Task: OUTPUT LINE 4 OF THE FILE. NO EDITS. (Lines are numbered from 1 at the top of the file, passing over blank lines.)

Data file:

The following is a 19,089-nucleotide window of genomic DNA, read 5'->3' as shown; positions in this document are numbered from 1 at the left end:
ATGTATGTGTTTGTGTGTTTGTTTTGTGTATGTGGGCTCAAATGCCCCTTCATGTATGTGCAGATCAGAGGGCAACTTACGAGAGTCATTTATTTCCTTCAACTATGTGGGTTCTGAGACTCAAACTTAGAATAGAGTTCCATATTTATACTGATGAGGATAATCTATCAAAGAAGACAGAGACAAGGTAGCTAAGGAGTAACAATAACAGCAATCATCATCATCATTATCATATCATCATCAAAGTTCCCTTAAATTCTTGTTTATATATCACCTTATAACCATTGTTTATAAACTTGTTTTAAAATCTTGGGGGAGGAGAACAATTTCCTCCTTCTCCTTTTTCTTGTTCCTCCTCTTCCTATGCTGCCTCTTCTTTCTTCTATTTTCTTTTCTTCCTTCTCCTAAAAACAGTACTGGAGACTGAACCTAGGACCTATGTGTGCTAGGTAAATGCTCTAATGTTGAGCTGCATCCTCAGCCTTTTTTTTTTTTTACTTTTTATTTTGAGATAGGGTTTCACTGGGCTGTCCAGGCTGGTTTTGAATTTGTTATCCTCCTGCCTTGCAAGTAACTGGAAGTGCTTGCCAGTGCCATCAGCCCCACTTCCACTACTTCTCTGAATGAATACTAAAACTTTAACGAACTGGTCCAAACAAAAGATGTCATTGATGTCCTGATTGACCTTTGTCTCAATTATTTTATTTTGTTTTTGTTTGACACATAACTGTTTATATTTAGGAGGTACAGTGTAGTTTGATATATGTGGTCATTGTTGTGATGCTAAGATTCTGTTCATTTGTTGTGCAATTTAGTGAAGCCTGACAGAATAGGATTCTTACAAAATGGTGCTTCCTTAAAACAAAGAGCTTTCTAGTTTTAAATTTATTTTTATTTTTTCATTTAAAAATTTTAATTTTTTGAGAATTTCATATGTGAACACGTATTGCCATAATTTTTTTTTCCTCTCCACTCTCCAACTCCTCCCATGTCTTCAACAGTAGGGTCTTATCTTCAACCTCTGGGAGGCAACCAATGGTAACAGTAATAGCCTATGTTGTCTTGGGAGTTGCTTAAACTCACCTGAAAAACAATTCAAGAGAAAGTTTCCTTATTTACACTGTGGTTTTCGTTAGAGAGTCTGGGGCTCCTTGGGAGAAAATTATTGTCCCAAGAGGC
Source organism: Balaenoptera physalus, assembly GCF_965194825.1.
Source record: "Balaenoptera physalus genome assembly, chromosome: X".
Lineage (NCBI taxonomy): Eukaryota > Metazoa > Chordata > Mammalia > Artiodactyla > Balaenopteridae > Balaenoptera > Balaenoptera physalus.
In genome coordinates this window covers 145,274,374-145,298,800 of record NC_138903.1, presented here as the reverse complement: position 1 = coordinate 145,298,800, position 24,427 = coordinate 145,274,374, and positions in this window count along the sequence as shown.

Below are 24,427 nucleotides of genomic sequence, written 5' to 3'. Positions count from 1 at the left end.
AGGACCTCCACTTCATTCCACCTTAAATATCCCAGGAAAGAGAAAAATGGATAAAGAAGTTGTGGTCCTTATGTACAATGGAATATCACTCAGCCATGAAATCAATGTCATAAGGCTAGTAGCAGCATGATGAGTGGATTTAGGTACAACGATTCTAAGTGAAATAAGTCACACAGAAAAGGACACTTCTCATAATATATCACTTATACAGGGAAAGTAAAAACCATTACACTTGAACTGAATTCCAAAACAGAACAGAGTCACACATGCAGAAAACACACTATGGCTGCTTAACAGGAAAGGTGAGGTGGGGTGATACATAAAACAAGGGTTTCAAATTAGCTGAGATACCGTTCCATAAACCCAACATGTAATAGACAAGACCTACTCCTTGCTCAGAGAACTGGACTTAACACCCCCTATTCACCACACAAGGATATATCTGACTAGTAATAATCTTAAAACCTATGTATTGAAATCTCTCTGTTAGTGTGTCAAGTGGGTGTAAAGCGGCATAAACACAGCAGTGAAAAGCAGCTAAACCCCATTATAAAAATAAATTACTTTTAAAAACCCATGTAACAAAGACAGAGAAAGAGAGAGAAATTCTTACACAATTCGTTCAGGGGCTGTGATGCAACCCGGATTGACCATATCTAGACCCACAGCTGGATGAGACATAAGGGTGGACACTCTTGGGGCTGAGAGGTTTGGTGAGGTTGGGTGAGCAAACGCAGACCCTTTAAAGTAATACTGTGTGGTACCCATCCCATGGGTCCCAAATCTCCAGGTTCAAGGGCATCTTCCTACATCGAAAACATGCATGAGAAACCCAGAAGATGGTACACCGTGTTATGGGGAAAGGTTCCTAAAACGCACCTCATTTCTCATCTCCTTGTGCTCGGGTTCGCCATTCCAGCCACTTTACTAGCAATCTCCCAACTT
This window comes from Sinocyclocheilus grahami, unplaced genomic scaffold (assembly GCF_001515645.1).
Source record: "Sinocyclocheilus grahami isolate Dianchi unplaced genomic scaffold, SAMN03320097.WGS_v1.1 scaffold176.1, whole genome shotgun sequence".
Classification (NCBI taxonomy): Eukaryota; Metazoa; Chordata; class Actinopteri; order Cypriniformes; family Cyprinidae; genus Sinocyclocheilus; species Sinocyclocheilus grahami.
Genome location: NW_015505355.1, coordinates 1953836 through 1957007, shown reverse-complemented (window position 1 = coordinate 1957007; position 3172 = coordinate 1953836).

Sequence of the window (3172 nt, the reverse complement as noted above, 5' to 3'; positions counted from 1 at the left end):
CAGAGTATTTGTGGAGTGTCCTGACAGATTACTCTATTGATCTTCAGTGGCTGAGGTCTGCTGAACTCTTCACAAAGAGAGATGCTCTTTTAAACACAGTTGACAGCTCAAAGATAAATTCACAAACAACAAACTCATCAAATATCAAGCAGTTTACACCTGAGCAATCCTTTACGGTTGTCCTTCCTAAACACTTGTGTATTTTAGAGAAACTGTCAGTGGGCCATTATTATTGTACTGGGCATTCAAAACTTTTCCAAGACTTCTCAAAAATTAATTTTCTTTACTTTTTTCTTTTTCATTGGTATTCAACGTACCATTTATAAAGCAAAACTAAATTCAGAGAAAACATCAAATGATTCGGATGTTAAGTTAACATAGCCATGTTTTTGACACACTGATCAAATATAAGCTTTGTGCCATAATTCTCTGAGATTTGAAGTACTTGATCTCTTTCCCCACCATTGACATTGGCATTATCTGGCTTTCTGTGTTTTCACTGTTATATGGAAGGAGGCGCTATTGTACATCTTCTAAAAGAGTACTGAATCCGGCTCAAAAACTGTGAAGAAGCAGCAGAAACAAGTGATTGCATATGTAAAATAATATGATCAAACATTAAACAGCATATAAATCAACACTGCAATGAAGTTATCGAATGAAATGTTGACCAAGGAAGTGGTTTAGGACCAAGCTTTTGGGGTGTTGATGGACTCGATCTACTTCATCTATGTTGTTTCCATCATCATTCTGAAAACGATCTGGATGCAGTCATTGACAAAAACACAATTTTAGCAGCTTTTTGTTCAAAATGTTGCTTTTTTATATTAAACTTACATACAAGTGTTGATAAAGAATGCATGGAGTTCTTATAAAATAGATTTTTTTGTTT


Source record: "Balaenoptera physalus genome assembly, chromosome: X".